According to a report from the Fidelity Research Institute, millions of Americans may be able to lower their tax bills when it is time to take distributions from their company retirement plans. Net unrealized appreciation (NUA), a special tax treatment for the distribution of company stock, could save millions of American taxpayers significant tax dollars over their lifetime. The report concludes that although this could be one of the most valuable strategies available to retiring employees, it is also one of the most underused tax rules. This is due to the complexity of the tax rules.
NUA occurs when an employer allows an employee to purchase and hold company stock in a qualified plan, such as a 401(k), and there is appreciation in the stock above the purchase price. When the employee leaves the company or retires, this rule allows the employee to receive the company stock—and only the company stock—from his 401(k). The employee will pay ordinary income tax only on the cost basis of the shares, not the fully appreciated market value of the stock. The appreciation is taxed later at the long-term capital gains tax rate when the stock is eventually sold. Currently, the long-term capital gains rate maxes out at 15%, versus a possible higher income tax rate that could be as high as 35%. Any other assets held in the 401(k) plan must be rolled over into an IRA to avoid ordinary income taxes.
If the situation warrants and the election is handled properly, the obvious benefit is a much lower tax burden for the employee in the first year and possibly greater tax savings in the future. Traditionally, most retiring employees roll their 401(k) assets into an IRA rollover account at retirement. Most financial advisors view this as the only option. However, assets held in an IRA or left in a 401(k) plan will, after age 70½, be subject to a required minimum distribution. Currently, assets withdrawn in this manner would be subject to ordinary income tax rates.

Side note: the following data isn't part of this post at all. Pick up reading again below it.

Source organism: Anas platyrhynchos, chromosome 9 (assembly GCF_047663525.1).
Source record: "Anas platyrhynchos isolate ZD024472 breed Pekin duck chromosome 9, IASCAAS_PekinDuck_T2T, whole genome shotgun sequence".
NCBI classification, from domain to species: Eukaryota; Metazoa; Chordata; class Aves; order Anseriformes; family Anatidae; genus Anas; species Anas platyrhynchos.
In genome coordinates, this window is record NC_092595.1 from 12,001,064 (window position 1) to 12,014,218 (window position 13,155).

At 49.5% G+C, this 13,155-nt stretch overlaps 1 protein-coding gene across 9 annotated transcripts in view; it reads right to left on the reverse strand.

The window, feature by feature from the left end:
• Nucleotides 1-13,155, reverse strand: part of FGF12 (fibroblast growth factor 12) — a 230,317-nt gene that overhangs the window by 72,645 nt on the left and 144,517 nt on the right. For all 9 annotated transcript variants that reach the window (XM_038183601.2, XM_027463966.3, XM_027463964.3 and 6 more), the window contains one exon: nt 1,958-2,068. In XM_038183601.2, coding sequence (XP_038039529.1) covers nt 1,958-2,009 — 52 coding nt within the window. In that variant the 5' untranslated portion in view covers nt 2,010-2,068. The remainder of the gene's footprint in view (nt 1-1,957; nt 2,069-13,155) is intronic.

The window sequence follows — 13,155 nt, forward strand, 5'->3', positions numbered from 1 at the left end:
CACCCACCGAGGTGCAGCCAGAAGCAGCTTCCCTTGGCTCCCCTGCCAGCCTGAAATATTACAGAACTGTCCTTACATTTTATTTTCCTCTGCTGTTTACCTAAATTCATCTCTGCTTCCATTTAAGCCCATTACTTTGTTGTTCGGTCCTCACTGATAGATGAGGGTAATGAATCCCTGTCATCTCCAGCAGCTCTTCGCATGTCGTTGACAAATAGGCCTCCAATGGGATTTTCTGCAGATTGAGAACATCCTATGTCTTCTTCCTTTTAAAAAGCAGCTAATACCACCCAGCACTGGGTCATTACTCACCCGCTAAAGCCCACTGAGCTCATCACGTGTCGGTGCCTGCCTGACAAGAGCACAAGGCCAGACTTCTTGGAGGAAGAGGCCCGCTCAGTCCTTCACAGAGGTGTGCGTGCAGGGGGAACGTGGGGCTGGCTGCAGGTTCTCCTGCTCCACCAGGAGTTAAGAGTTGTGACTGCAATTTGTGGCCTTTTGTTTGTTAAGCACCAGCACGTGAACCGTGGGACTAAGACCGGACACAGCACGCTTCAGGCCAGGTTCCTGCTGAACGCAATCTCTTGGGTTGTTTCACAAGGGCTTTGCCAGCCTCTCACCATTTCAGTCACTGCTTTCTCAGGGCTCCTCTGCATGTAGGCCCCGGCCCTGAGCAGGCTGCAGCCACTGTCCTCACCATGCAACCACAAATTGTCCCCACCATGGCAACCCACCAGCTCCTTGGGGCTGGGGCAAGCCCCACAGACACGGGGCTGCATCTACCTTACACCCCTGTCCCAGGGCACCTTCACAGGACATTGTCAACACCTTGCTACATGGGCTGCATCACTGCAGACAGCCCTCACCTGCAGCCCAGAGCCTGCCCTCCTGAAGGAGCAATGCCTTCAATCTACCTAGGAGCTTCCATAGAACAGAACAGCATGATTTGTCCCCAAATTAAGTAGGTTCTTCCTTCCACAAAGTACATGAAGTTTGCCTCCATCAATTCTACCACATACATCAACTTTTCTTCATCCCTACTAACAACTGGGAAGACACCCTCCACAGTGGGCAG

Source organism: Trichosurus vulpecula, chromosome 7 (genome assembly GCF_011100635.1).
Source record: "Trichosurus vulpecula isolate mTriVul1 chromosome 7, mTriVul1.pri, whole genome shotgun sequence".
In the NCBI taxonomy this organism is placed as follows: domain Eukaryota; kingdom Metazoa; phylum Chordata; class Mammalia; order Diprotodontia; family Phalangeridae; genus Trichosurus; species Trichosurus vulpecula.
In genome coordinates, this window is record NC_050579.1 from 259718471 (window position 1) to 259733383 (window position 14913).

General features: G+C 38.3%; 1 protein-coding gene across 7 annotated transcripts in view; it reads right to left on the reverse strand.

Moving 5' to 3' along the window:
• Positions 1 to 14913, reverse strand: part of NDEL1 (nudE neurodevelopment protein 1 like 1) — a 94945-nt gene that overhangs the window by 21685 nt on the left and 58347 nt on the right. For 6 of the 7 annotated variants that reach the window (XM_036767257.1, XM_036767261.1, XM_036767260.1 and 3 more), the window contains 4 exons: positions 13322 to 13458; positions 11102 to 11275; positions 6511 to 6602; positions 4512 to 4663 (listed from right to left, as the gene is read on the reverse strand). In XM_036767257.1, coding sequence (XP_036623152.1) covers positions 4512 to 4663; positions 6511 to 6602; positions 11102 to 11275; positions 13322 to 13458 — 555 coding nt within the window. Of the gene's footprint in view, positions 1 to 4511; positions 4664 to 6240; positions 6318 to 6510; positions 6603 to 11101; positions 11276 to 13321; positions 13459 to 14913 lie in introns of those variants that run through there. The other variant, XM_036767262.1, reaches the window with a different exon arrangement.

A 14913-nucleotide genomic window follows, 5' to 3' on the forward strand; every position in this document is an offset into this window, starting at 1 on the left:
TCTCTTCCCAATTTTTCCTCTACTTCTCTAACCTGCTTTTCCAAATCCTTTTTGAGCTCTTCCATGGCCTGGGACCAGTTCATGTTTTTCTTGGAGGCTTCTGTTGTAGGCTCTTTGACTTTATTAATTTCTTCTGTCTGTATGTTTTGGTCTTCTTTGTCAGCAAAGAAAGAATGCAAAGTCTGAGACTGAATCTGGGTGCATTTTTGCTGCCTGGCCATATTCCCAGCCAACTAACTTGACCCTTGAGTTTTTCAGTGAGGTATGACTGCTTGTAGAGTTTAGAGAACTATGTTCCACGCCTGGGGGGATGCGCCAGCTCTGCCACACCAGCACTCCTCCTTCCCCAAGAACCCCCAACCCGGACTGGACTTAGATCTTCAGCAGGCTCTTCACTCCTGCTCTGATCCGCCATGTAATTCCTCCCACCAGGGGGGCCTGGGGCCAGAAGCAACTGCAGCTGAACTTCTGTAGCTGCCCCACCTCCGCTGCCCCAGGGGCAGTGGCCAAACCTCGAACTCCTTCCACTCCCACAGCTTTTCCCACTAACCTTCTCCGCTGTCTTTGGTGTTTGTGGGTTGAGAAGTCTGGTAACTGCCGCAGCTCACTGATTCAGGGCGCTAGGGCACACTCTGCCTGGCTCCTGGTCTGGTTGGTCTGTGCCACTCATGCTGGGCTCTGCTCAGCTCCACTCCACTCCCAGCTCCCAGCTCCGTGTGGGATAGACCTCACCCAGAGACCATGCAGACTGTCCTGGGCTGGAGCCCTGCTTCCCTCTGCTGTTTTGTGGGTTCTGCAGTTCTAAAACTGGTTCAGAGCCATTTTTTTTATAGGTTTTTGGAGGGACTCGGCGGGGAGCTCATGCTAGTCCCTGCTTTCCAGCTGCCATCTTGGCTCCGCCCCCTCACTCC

There are many considerations to work through before an employee will know if this is the right strategy for their unique situation. First, would the employee be subject to early withdrawal penalties? NUA does not bypass the typical early withdrawal rules. Second, the trustee of the 401(k) plan must allow for this type of distribution. Many plans do not have this as an option on the “cookie cutter” distribution request form. Additionally, a thorough tax analysis may be helpful to determine what the tax liability would be today and how it compares to estimated future tax costs. An employee should also consider if some of the stock will need to be sold to pay for the tax on the transfer.
NUA election can be most helpful to individuals who have much of their wealth concentrated in employer stock, and have a great deal of appreciation in that stock. However, there can also be drawbacks to this type of distribution. This is a complicated strategy where many mistakes are made when not handled correctly. Before pursuing this option, it is important to plan ahead and seek advice from a qualified tax adviser. For more information, please contact Henssler Financial at 770-429-9166, or email@example.com.